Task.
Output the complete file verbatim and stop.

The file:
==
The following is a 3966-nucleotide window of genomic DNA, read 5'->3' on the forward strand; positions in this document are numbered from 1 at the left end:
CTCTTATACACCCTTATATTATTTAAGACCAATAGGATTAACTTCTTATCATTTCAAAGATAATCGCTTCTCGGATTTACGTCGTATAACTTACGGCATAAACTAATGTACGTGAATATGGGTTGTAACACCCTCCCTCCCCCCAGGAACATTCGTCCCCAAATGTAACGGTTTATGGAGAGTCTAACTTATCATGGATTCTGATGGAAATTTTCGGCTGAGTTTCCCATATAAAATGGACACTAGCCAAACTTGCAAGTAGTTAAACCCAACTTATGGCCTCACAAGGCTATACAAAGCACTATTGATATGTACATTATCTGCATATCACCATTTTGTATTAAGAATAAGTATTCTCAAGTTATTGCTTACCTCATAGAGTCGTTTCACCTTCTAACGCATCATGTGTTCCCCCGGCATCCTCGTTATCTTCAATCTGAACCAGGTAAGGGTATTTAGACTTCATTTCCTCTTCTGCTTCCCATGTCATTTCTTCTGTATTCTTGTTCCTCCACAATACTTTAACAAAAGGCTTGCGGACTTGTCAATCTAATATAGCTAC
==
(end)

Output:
The following is a 3966-nucleotide window of genomic DNA, read 5'->3' on the forward strand; positions in this document are numbered from 1 at the left end:
CTCTTATACACCCTTATATTATTTAAGACCAATAGGATTAACTTCTTATCATTTCAAAGATAATCGCTTCTCGGATTTACGTCGTATAACTTACGGCATAAACTAATGTACGTGAATATGGGTTGTAACACCCTCCCTCCCCCCAGGAACATTCGTCCCCAAATGTAACGGTTTATGGAGAGTCTAACTTATCATGGATTCTGATGGAAATTTTCGGCTGAGTTTCCCATATAAAATGGACACTAGCCAAACTTGCAAGTAGTTAAACCCAACTTATGGCCTCACAAGGCTATACAAAGCACTATTGATATGTACATTATCTGCATATCACCATTTTGTATTAAGAATAAGTATTCTCAAGTTATTGCTTACCTCATAGAGTCGTTTCACCTTCTAACGCATCATGTGTTCCCCCGGCATCCTCGTTATCTTCAATCTGAACCAGGTAAGGGTATTTAGACTTCATTTCCTCTTCTGCTTCCCATGTCATTTCTTCTGTATTCTTGTTCCTCCACAATACTTTAACAAAAGGCTTGCGGACTTGTCAATCTAATATAGCTAC